• Scenario Tools for Equitable Corridor Reinvestment and Affordable Housing Preservation: This project, led by Elizabeth Mueller of the University of Texas at Austin and Jennifer Minner of Cornell University, will build on a metric developed for Austin, Texas, which helps cities identify areas most vulnerable to displacement from infill development, where preservation is urgent. It is intended to help replicate this tool in other fast-growing cities, with integration into a widely used scenario planning tool known as ET+.

   These projects support the Lincoln Institute’s goal of fostering better planning practices to address major social challenges such as climate adaptation, housing affordability and inequality. In the coming months and years, the Lincoln Institute will mobilize new research and development to further advance tools that address these challenges and others, such as water resource allocation.

 

6th Annual OPTG Symposium

The 6th Annual Open Planning Tools Symposium is being held at the University of Texas at Austin on November 18-20th.

Please join us in Austin for our annual symposium on open source tool use and innovation. This two and a half day symposium will be held at the Thompson Conference Center on campus. Building on years of work funded by the Lincoln Institute of Land Policy, this intimate symposium serves as the country’s leading work-session for open source planning tool developers, researchers, and high-level users. We will highlight key projects coordinated by group members such as the development of a curriculum material library, the annual Innovation Awards and others.

Stay tuned as we update details on this years event.

Tools for Planning: Urban Canvas and Urban Data Science Toolkit

Planning Tool Showcase: Video introduction to Urban Canvas and UrbanSim by Paul Waddell and Jason Oliveira
In our continuing effort to highlight tools for planning, we are excited to share an introductory video of Autodesk’s Urban Canvas. Develeped over the past few years by Synthicity in Berekley, CA, the tools and team were recently acquired by Autodesk. Urban Canvas is a next-generation 3D visualization and analysis tool that can inform design by facilitating early-stage prototyping with easy to use design tools, and intuitive, integrated analytics. It enables a broad set of users and stakeholders to engage in the planning and design process in its critical early stages and follow this through more detailed planning stages. In this video Paul Waddell and Jason Oliveira provide a facinating overview of how Urban Canvas can support planning and design workflows and how it can integrate with tools such as UrbanSim.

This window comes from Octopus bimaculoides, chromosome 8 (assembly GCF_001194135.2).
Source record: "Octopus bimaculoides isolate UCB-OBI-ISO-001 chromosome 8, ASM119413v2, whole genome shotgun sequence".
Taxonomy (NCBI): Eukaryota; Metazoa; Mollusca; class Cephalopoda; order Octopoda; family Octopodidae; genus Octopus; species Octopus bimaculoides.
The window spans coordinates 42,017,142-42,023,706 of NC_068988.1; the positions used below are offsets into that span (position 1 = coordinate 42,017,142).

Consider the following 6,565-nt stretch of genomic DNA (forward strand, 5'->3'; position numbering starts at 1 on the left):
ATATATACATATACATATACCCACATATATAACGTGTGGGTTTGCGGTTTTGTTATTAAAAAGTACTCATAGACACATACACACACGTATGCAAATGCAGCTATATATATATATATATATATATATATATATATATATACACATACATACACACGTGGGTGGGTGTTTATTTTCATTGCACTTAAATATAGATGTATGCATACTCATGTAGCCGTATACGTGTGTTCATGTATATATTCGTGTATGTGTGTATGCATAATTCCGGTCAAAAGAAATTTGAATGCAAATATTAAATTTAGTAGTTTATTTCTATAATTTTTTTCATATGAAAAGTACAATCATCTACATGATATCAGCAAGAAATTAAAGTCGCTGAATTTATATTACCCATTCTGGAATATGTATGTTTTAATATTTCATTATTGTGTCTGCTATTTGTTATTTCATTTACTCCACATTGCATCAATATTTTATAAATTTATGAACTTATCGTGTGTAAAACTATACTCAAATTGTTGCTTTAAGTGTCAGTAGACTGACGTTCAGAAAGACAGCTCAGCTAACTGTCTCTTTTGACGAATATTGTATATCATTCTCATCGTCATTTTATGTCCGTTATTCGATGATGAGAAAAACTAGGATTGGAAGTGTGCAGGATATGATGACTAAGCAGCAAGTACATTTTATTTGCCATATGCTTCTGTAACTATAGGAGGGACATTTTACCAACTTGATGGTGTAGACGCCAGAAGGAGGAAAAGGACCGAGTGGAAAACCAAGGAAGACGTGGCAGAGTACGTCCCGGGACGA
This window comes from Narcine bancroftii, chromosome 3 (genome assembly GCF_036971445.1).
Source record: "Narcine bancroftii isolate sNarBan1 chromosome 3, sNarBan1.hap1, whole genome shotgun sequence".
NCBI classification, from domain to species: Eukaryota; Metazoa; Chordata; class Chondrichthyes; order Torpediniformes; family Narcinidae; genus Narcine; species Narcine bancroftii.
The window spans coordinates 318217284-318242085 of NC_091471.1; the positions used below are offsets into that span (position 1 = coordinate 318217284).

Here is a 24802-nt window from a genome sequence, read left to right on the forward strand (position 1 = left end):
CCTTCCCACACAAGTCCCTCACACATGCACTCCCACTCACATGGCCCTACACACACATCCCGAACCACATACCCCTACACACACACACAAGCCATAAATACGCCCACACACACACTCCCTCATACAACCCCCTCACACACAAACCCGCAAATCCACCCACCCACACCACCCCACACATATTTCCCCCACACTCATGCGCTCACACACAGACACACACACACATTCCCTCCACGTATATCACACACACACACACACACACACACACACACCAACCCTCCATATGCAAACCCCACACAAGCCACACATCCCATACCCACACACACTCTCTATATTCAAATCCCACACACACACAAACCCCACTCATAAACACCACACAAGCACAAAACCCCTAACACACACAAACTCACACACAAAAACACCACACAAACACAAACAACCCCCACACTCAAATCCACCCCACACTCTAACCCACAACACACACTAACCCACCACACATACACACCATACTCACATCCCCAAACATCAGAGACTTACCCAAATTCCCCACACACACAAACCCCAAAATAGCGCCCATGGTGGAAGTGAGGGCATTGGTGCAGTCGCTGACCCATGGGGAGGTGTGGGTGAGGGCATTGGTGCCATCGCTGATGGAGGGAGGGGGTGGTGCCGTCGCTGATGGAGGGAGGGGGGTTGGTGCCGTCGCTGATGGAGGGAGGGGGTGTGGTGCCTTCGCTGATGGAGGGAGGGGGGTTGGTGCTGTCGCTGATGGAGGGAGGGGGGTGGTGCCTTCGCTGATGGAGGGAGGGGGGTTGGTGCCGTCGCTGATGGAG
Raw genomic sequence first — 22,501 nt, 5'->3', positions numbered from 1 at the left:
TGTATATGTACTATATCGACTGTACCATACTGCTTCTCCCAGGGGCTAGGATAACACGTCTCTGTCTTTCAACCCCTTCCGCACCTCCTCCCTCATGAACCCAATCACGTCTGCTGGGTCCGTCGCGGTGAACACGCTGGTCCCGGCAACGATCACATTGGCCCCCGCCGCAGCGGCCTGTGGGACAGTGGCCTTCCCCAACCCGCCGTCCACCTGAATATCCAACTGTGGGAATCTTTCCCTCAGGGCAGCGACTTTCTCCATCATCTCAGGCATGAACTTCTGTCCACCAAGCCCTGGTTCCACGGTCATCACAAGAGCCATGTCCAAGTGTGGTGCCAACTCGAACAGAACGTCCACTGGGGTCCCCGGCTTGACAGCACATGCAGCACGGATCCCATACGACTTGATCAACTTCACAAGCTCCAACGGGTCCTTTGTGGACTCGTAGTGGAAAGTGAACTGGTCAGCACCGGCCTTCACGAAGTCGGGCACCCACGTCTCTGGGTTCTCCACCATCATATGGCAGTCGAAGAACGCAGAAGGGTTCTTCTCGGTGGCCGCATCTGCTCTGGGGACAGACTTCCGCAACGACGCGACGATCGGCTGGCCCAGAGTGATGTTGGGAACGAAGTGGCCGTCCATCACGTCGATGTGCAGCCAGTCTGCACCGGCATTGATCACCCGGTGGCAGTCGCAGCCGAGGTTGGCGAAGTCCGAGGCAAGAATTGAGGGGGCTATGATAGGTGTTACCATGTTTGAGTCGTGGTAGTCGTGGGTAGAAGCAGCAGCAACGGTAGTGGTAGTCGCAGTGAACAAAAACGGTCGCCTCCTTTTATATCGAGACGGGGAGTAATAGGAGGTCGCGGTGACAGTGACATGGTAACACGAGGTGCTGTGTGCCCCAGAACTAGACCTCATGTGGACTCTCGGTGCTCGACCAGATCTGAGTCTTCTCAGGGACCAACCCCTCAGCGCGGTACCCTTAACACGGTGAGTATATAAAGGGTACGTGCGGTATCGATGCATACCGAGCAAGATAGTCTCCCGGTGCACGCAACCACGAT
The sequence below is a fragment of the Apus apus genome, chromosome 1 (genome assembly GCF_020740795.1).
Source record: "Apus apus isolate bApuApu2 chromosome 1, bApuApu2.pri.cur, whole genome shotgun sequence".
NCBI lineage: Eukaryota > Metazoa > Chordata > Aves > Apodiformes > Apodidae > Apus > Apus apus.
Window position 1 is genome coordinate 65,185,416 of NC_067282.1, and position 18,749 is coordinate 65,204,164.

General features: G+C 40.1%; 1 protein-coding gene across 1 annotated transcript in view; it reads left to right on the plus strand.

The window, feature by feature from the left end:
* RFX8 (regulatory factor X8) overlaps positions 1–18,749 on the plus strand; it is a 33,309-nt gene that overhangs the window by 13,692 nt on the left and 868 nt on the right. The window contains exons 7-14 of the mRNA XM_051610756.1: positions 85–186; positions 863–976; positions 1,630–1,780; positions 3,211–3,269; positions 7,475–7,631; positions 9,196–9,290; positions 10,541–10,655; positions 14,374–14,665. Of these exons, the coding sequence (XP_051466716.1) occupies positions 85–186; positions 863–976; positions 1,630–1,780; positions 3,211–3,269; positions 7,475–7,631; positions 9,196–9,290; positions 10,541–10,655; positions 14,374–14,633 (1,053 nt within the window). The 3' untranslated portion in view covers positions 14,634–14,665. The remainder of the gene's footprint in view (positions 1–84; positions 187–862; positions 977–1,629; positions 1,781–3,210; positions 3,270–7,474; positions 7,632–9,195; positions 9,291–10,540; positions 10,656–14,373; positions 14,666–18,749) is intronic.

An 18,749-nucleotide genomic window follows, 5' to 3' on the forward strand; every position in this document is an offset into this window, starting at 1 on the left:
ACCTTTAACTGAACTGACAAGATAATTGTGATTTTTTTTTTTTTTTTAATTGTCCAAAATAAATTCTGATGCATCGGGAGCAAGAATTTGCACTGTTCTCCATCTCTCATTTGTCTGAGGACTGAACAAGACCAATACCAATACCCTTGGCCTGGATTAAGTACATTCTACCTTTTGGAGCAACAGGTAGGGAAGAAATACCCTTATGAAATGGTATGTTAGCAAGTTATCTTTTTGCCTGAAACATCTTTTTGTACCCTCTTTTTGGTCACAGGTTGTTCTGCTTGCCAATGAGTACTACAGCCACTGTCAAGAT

For more information on Urban Canvas and UrbanSim, see Synthicity’s website.

Tools for Planning: Envision Tomorrow Plus

Planning Tool Showcase: Video introduction to Envision Tomorrow Plus by Alex Steinberger

Imagine having the innovation and technical ability to look into the future and shape the ideal urban community after test-driving different strategies to see which ones work and which ones don’t – all without having to turn a shovel of dirt, pay for expensive public works projects, or support a redevelopment project that may or may not work.  That’s what Envision Tomorrow does. This innovative open-source software program developed by Fregonese Associates takes the guesswork, the uncertainty, and the “What if?” out of the urban planning equation.